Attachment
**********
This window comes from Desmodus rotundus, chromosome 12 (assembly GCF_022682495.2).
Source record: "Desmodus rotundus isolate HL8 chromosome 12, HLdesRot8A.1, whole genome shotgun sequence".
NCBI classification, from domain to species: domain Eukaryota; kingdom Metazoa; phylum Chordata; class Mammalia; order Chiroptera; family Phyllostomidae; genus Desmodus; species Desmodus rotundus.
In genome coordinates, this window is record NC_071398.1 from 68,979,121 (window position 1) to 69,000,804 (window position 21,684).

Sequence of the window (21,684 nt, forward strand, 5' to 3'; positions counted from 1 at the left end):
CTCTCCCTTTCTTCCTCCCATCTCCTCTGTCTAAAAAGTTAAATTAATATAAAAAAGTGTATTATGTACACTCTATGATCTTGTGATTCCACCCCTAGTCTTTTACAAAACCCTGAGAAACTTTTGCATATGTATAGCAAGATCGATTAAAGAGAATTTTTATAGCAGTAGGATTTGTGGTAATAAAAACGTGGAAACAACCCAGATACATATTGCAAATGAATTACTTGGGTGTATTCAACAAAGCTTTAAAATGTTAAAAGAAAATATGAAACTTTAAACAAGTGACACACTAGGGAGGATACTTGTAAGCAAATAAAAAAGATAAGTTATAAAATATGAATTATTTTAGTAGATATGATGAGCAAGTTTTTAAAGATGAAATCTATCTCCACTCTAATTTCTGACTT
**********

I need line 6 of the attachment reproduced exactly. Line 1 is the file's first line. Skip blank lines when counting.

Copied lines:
CTCTCCCTTTCTTCCTCCCATCTCCTCTGTCTAAAAAGTTAAATTAATATAAAAAAGTGTATTATGTACACTCTATGATCTTGTGATTCCACCCCTAGTCTTTTACAAAACCCTGAGAAACTTTTGCATATGTATAGCAAGATCGATTAAAGAGAATTTTTATAGCAGTAGGATTTGTGGTAATAAAAACGTGGAAACAACCCAGATACATATTGCAAATGAATTACTTGGGTGTATTCAACAAAGCTTTAAAATGTTAAAAGAAAATATGAAACTTTAAACAAGTGACACACTAGGGAGGATACTTGTAAGCAAATAAAAAAGATAAGTTATAAAATATGAATTATTTTAGTAGATATGATGAGCAAGTTTTTAAAGATGAAATCTATCTCCACTCTAATTTCTGACTT